People learn through trial and error. By throwing shit at the wall we figure out where the walls are, or how the world around us works.
Over time we develop mental models and frameworks for understanding the world around us. We use these frameworks to predict what will happen when another thing happens.
For example, if a child puts his hand on a stove that’s turned off, he’ll think it’s okay to touch a stove.
He’ll keep touching the stove until one day he gets burnt. The kid will be confused, and will probably try touching it again eventually.
Only until he understands that 1. stoves get hot, 2. stoves only get hot when they’re turned on, and 3. the stove is on when the dial is turned to a number that isn’t “off” will he be able to accurately predict what will happen when he touches the stove.
This is basically how everyone learns everything, except for shortcuts like “well this is my mom so I’ll just believe her when she tells me to look both ways when crossing the street” or “my physics teacher says this about gravity so he’s probably right.”
Shortcuts like these have pros and cons. They make learning quick and easy while helping you avoid trying something that will likely kill you immediately (like jumping off a building trying to fly like Peter Pan).
The problem is that sometimes who you trust for these frameworks are wrong––or at least not entirely right. Your mom is probably never going to tell you something that ends up being so wrong you end up getting killed, but she might lead you to believe that “our family isn’t artistic so you shouldn’t spend time learning how to paint.”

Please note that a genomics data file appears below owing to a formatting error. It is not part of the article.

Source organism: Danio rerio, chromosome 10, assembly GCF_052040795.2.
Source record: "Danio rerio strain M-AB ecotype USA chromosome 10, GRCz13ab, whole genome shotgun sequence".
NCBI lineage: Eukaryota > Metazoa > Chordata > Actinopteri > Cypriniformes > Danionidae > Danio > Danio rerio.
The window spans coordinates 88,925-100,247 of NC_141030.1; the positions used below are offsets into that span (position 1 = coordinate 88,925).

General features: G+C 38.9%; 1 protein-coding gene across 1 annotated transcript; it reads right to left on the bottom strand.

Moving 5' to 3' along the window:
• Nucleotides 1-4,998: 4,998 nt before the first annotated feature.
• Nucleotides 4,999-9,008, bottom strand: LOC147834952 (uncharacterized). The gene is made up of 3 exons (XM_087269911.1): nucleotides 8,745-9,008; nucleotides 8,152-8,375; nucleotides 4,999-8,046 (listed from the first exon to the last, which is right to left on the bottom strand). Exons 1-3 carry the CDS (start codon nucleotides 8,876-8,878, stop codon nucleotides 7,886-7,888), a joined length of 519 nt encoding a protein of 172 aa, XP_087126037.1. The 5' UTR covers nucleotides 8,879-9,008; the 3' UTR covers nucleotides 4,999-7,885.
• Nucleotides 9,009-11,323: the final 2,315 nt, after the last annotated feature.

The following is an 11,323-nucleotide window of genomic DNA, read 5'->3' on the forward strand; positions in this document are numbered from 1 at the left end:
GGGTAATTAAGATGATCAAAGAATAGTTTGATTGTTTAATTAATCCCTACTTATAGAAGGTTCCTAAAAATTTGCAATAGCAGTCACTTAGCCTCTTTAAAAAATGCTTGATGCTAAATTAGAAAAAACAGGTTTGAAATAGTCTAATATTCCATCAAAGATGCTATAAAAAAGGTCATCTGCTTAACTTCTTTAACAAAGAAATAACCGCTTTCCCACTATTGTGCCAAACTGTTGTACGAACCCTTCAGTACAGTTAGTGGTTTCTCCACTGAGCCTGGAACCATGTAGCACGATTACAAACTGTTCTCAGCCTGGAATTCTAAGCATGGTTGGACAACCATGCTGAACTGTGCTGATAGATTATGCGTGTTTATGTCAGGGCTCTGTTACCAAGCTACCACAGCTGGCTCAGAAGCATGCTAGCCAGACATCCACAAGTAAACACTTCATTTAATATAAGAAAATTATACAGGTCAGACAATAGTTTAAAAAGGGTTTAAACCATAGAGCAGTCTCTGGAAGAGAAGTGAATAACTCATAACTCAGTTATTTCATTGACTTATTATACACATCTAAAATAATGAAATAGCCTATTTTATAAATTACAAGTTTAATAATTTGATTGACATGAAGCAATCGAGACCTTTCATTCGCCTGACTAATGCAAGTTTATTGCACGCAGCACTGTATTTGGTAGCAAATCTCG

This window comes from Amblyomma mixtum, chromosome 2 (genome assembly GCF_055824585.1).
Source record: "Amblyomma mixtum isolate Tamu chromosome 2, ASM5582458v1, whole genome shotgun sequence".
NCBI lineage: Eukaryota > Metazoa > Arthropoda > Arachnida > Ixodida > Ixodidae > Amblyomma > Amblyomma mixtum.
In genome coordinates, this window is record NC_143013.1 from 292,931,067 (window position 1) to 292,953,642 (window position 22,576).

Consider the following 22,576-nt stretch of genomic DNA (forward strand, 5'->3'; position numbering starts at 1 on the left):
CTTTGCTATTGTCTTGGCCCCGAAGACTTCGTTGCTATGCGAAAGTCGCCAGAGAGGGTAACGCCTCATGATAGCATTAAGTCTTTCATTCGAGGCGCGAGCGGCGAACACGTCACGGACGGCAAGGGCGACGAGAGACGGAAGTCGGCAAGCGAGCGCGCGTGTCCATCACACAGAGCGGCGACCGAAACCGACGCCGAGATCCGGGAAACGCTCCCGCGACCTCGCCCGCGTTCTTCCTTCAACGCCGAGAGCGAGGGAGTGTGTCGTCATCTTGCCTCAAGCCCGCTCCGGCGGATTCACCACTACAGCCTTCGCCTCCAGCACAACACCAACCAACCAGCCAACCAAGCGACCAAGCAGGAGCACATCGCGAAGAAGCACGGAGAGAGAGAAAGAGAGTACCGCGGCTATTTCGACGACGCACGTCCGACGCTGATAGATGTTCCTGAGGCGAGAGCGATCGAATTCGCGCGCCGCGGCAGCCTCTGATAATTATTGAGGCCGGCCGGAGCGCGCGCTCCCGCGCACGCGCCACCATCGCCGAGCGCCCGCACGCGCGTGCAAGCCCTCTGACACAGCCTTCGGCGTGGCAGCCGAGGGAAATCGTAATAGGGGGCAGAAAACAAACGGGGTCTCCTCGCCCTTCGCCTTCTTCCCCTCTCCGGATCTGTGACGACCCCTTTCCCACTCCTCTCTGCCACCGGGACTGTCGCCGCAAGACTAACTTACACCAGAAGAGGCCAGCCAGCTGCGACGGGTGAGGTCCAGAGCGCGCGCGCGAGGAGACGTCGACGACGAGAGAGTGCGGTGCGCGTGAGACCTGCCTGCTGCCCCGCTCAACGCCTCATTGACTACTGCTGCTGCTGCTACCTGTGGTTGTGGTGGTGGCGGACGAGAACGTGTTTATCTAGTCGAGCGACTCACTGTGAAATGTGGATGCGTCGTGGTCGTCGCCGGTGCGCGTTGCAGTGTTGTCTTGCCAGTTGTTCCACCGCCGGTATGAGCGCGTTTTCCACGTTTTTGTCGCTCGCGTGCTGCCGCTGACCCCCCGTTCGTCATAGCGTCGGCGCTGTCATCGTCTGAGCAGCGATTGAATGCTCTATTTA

The only surefire way to know exactly what you can and can’t do in this life––and what exactly happens when you do XYZ––is to throw shit at the wall.
A simple guideline for doing this is to “do everything you shouldn’t obviously not do.”
Kind of a mouthful, I know, but fuck it. What I mean is if, for example, you want to become president, you should do all the things you can think of that could positively impact that goal, and stay far away from the things that will obviously hurt your chances.
You should kiss that baby, help that old lady cross the street, go on a podcast. You should not stab some guy that looked at you funny on the street, or commit any crimes.
These are exaggerated examples, so it’s obvious what you shouldn’t do.
The problem is there are many meaningful areas of life where what we shouldn’t do isn’t obvious. Should we not tell someone we love them on a first date? Probably not, but it’s way more complicated than that. There are thousands of conditions that we don’t notice at first glance (like the child not noticing the stove dial before getting burnt).
Going on a thousand dates would make you more aware of these conditions, give you more ideas for things you could do that would have a positive impact, and likely help you stumble upon clear things you should *obviously* not do next time.
The more you do this throughout your life, the more you’ll be able to understand, control, and predict the world around you; and the easier it will be to create and live the life you want.
Knowing what not to do means you don’t have to worry about making a mistake or becoming so anxious that you don’t do anything. If nothing goes wrong you’ve made a ton of progress. If something does goes wrong, you’ve discovered something new about how the world works you were blind to before, and it’ll go better next time.
Learning for yourself what not to do is how you become wise.